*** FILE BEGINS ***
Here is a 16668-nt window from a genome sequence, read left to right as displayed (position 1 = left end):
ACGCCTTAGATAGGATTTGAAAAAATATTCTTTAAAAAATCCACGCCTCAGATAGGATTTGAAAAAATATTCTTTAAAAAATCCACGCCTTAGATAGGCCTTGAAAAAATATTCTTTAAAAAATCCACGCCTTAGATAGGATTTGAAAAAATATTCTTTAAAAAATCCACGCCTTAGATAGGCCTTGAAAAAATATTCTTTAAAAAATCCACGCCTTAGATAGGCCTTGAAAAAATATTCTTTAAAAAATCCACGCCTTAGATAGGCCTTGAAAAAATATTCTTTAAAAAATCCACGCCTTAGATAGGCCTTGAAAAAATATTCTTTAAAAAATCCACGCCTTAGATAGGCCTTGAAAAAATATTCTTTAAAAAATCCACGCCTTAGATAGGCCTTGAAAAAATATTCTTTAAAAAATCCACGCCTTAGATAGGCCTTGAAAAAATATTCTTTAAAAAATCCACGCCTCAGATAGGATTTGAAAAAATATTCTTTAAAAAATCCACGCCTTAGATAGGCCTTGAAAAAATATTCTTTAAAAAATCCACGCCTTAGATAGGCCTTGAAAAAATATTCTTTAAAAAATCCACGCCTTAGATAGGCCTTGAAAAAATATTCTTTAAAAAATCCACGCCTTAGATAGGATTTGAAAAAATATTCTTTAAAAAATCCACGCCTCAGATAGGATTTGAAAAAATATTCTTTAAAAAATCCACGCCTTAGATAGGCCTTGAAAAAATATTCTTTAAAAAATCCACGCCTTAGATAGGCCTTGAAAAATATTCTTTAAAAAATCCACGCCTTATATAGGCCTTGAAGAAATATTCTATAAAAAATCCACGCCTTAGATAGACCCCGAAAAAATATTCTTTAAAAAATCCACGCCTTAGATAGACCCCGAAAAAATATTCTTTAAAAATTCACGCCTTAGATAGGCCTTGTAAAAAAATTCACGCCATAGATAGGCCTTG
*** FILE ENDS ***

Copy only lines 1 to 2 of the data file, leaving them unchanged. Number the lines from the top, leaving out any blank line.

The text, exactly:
Here is a 16668-nt window from a genome sequence, read left to right as displayed (position 1 = left end):
ACGCCTTAGATAGGATTTGAAAAAATATTCTTTAAAAAATCCACGCCTCAGATAGGATTTGAAAAAATATTCTTTAAAAAATCCACGCCTTAGATAGGCCTTGAAAAAATATTCTTTAAAAAATCCACGCCTTAGATAGGATTTGAAAAAATATTCTTTAAAAAATCCACGCCTTAGATAGGCCTTGAAAAAATATTCTTTAAAAAATCCACGCCTTAGATAGGCCTTGAAAAAATATTCTTTAAAAAATCCACGCCTTAGATAGGCCTTGAAAAAATATTCTTTAAAAAATCCACGCCTTAGATAGGCCTTGAAAAAATATTCTTTAAAAAATCCACGCCTTAGATAGGCCTTGAAAAAATATTCTTTAAAAAATCCACGCCTTAGATAGGCCTTGAAAAAATATTCTTTAAAAAATCCACGCCTTAGATAGGCCTTGAAAAAATATTCTTTAAAAAATCCACGCCTCAGATAGGATTTGAAAAAATATTCTTTAAAAAATCCACGCCTTAGATAGGCCTTGAAAAAATATTCTTTAAAAAATCCACGCCTTAGATAGGCCTTGAAAAAATATTCTTTAAAAAATCCACGCCTTAGATAGGCCTTGAAAAAATATTCTTTAAAAAATCCACGCCTTAGATAGGATTTGAAAAAATATTCTTTAAAAAATCCACGCCTCAGATAGGATTTGAAAAAATATTCTTTAAAAAATCCACGCCTTAGATAGGCCTTGAAAAAATATTCTTTAAAAAATCCACGCCTTAGATAGGCCTTGAAAAATATTCTTTAAAAAATCCACGCCTTATATAGGCCTTGAAGAAATATTCTATAAAAAATCCACGCCTTAGATAGACCCCGAAAAAATATTCTTTAAAAAATCCACGCCTTAGATAGACCCCGAAAAAATATTCTTTAAAAATTCACGCCTTAGATAGGCCTTGTAAAAAAATTCACGCCATAGATAGGCCTTG